Stakeholders must receive the required information at the appropriate time, so everyone can make the best possible business decisions. To create a good forecast, alignment with stakeholders needs and related business processes is critical.
Understand the data needed to support your forecast. Does the data provide the necessary insight? Is the data robust enough to meet the forecasting objectives? There is often a tendency to over-complicate forecasts because businesses are dealing with very challenging diseases. This can affect the accuracy and credibility of the final forecast. Tip: Don’t over complicate the model make sure you have the appropriate data, or you will be relying on guesswork.
Data strongly influences the forecasting methodology we recommend. The more complex the methodology, the greater the need for data and the more data challenges will be encountered. Tip: It’s important to understand the data available before finalising the forecasting methodology.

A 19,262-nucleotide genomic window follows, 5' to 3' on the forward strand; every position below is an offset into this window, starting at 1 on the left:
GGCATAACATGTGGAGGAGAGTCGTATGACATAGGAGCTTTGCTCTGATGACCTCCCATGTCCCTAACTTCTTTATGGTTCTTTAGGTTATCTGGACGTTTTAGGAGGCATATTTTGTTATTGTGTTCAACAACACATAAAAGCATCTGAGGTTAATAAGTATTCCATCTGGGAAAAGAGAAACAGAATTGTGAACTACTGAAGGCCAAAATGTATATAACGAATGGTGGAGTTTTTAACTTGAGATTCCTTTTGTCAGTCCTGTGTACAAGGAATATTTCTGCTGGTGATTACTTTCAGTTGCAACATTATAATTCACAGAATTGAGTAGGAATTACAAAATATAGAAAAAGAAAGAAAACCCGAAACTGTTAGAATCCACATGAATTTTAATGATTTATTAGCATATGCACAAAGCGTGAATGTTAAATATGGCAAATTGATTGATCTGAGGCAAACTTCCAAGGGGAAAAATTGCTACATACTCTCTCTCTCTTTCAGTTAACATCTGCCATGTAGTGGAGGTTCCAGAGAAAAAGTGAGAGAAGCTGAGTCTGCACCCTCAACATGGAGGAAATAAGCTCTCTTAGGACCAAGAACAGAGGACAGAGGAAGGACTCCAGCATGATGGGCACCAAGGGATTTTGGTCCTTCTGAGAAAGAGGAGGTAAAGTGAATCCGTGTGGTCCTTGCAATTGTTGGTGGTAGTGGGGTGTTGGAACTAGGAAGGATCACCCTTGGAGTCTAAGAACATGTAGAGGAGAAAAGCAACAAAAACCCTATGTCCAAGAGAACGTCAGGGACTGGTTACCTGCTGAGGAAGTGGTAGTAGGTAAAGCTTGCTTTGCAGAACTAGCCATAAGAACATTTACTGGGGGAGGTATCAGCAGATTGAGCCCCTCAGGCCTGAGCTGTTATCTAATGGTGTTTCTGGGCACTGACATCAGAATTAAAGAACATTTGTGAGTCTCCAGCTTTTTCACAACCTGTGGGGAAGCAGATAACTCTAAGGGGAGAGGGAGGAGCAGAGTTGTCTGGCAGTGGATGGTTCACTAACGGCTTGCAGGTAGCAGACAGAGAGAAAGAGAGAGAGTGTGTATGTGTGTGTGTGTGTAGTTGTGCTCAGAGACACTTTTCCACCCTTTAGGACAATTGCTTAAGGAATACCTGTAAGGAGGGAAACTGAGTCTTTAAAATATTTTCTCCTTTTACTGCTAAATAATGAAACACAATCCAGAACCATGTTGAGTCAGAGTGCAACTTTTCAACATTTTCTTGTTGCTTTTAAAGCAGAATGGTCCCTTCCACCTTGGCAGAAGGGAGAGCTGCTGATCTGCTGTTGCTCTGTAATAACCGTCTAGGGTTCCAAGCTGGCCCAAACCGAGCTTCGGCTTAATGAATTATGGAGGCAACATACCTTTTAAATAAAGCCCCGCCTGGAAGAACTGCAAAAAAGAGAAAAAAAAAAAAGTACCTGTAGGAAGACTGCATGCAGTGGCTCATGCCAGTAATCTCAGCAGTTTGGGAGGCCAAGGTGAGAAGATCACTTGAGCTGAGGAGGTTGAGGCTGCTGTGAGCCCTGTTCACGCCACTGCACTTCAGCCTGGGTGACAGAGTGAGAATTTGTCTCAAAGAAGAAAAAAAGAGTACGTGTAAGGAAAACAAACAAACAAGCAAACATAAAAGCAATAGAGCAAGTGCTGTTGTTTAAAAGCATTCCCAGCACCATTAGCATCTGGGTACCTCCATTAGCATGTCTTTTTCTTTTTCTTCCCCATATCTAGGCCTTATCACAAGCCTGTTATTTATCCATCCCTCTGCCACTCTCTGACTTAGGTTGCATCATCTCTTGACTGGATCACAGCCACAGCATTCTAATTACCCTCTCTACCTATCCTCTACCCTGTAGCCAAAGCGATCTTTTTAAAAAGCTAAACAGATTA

Think about the communication surrounding a forecast. What needs to be communicated? Who requires communication? When do they require communication? Tip: Think about how you communicate the forecast. Communicate in a clear and transparent way. Ensure all the different stakeholders have the information they want when they need it. Ensure what is communicated is relevant to the decision being made.
Managing the Politics
Stakeholders will want a certain number to ensure the outcome they are looking for. For example, a senior manager needs to have a high forecast number to justify an investment. The clinical team want to move ahead with a product in development and this investment requires a certain rate of return to make it happen. Or, the sales team want to ensure their targets are readily achievable. Tip: Build transparency into the forecast, so the risk associated with an ambitious forecast is clear.